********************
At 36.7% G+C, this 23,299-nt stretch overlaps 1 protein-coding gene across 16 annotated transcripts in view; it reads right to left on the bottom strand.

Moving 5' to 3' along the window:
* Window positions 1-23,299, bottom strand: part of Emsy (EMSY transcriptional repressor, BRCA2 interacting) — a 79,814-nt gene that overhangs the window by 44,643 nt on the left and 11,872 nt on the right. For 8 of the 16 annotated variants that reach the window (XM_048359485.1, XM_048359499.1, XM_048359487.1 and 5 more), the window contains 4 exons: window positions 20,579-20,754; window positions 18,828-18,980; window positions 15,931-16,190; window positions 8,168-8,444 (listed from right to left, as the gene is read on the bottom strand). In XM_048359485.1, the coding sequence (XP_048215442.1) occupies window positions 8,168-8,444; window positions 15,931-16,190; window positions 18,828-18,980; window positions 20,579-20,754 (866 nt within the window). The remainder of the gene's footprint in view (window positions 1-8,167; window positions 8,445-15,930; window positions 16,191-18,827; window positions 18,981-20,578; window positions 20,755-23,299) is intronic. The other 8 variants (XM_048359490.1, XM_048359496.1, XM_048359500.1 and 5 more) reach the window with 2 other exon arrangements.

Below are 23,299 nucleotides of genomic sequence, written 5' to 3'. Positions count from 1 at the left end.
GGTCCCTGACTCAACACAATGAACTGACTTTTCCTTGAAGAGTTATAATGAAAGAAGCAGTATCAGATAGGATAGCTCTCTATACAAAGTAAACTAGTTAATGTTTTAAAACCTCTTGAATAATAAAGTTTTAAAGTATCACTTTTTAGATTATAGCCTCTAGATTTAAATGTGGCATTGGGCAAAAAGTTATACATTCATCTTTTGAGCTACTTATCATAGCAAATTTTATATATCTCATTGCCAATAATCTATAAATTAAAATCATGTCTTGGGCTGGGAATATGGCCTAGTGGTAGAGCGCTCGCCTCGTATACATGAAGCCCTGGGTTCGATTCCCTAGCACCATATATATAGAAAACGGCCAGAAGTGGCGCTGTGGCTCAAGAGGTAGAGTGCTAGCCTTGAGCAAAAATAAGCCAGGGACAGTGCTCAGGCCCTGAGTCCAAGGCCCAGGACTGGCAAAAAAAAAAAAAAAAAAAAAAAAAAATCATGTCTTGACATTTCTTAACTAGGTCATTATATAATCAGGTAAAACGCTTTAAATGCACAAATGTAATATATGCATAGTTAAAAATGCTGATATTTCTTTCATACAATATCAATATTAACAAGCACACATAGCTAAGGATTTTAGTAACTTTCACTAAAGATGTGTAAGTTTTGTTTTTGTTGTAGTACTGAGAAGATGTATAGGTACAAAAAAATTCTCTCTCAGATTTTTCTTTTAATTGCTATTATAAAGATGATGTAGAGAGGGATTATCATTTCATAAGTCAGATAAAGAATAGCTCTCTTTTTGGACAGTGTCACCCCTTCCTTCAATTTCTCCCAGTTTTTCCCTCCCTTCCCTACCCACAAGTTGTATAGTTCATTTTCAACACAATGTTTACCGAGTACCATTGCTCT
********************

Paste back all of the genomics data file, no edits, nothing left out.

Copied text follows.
At 36.7% G+C, this 23,299-nt stretch overlaps 1 protein-coding gene across 16 annotated transcripts in view; it reads right to left on the bottom strand.

Moving 5' to 3' along the window:
* Window positions 1-23,299, bottom strand: part of Emsy (EMSY transcriptional repressor, BRCA2 interacting) — a 79,814-nt gene that overhangs the window by 44,643 nt on the left and 11,872 nt on the right. For 8 of the 16 annotated variants that reach the window (XM_048359485.1, XM_048359499.1, XM_048359487.1 and 5 more), the window contains 4 exons: window positions 20,579-20,754; window positions 18,828-18,980; window positions 15,931-16,190; window positions 8,168-8,444 (listed from right to left, as the gene is read on the bottom strand). In XM_048359485.1, the coding sequence (XP_048215442.1) occupies window positions 8,168-8,444; window positions 15,931-16,190; window positions 18,828-18,980; window positions 20,579-20,754 (866 nt within the window). The remainder of the gene's footprint in view (window positions 1-8,167; window positions 8,445-15,930; window positions 16,191-18,827; window positions 18,981-20,578; window positions 20,755-23,299) is intronic. The other 8 variants (XM_048359490.1, XM_048359496.1, XM_048359500.1 and 5 more) reach the window with 2 other exon arrangements.

Below are 23,299 nucleotides of genomic sequence, written 5' to 3'. Positions count from 1 at the left end.
GGTCCCTGACTCAACACAATGAACTGACTTTTCCTTGAAGAGTTATAATGAAAGAAGCAGTATCAGATAGGATAGCTCTCTATACAAAGTAAACTAGTTAATGTTTTAAAACCTCTTGAATAATAAAGTTTTAAAGTATCACTTTTTAGATTATAGCCTCTAGATTTAAATGTGGCATTGGGCAAAAAGTTATACATTCATCTTTTGAGCTACTTATCATAGCAAATTTTATATATCTCATTGCCAATAATCTATAAATTAAAATCATGTCTTGGGCTGGGAATATGGCCTAGTGGTAGAGCGCTCGCCTCGTATACATGAAGCCCTGGGTTCGATTCCCTAGCACCATATATATAGAAAACGGCCAGAAGTGGCGCTGTGGCTCAAGAGGTAGAGTGCTAGCCTTGAGCAAAAATAAGCCAGGGACAGTGCTCAGGCCCTGAGTCCAAGGCCCAGGACTGGCAAAAAAAAAAAAAAAAAAAAAAAAAAATCATGTCTTGACATTTCTTAACTAGGTCATTATATAATCAGGTAAAACGCTTTAAATGCACAAATGTAATATATGCATAGTTAAAAATGCTGATATTTCTTTCATACAATATCAATATTAACAAGCACACATAGCTAAGGATTTTAGTAACTTTCACTAAAGATGTGTAAGTTTTGTTTTTGTTGTAGTACTGAGAAGATGTATAGGTACAAAAAAATTCTCTCTCAGATTTTTCTTTTAATTGCTATTATAAAGATGATGTAGAGAGGGATTATCATTTCATAAGTCAGATAAAGAATAGCTCTCTTTTTGGACAGTGTCACCCCTTCCTTCAATTTCTCCCAGTTTTTCCCTCCCTTCCCTACCCACAAGTTGTATAGTTCATTTTCAACACAATGTTTACCGAGTACCATTGCTCT